Capital Markets Gauge Cost of Capital in New OTC World

Terry Flanagan

Financial institutions are gauging the impact of increased capital requirements on certain business lines, with the introduction of central clearing expected to result in lower margins, increased collateral requirements and a general increase in the cost of doing business in areas such as OTC derivatives.

As many as 64% of respondents to a survey by the Professional Risk Managers’ Association feel that less than half of OTC contracts will be cleared via central counterparties, suggesting that bilateral clearing will still have a significant role to play.

While 25% of the respondents to the survey have withdrawn from capital-intensive businesses, and 58% admit that they are more selective when undertaking such business.

Philippe Carré, global head of client connectivity, SunGard

Philippe Carré, global head of client connectivity, SunGard

“The regulatory onslaught is not over,” said Philippe Carré, global head of connectivity for trading technology firm SunGard’s capital markets business. “Some banks will retreat further from capital markets activities because they can no longer justify the use of their capital base.”

So far all of the regulations have been “after the event”, said Carré, but this could change.

“The regulators already know and understand that this posteriori approach may not be so good because while it may stop what happened before from repeating, it may just not stop the next crisis and could even help precipitate it,” he said.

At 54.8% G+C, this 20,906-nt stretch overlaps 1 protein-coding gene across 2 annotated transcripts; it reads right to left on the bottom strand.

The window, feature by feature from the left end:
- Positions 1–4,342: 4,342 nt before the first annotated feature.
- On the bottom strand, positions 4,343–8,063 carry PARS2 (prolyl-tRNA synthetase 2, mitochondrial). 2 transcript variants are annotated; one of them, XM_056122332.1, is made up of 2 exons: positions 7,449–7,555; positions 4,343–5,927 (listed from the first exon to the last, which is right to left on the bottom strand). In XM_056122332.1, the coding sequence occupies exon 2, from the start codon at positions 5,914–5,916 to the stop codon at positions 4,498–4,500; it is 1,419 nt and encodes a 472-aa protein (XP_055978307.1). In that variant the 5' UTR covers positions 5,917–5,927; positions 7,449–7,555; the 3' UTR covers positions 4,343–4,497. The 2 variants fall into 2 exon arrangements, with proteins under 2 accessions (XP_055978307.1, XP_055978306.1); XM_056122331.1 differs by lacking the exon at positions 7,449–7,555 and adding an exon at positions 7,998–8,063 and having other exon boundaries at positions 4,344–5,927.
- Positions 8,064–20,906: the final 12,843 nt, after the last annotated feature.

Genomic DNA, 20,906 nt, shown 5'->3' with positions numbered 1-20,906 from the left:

In the U.S., for example, the Commodity Futures Trading Commission has proposed safeguards with respect to a futures commission merchant (FCM) withdrawing futures customers’ funds from segregated accounts that are part of the FCM’s residual interest in such accounts.

The CFTC plans to require an FCM to maintain a residual interest in customer segregated accounts in an amount sufficient to cover all customer accounts that are under-margined, thereby ensuring that residual interest in customer segregated accounts exceeds the sum of outstanding margin deficits for customers, and that the funds of one customer are not used to margin or guarantee the positions of another customer.

The CFTC is concerned that such withdrawals may result in the FCM failing to hold sufficient funds to meet its obligations to its futures customers, or in the funds of one futures customer margining or securing the positions of another futures customer.

The futures industry is fighting the proposal, arguing that the CFTC’s analysis is flawed.

The analysis “appears to focus solely on the potential limitation on investment options that would be available to FCMs”, said Walter Lukken, president and chief executive of the Futures Industry Association, a trade body, in a December 28 letter to the CFTC.

To the contrary, the proposed rules are likely to require customers to pre-fund potential margin obligations and, as a consequence, will have a substantial impact on those that use the futures markets to hedge their risks, Lukken said.

The FIA is asking the CFTC to extend its comment period on the proposed rules by 30 days to February 13, while it collects and analyzes FCM financial data.

As banks begin to feel the impact of initiatives that were previously confined to silos in the risk management, “front office or the exchange margining worlds, risk managers should have an increasingly direct impact on the bank and its business model”, said Carré of SunGard. “Buy-side firms are also starting to feel the pressure to implement risk management practices that were previously the domain of their sell-side counterparts,” he added.

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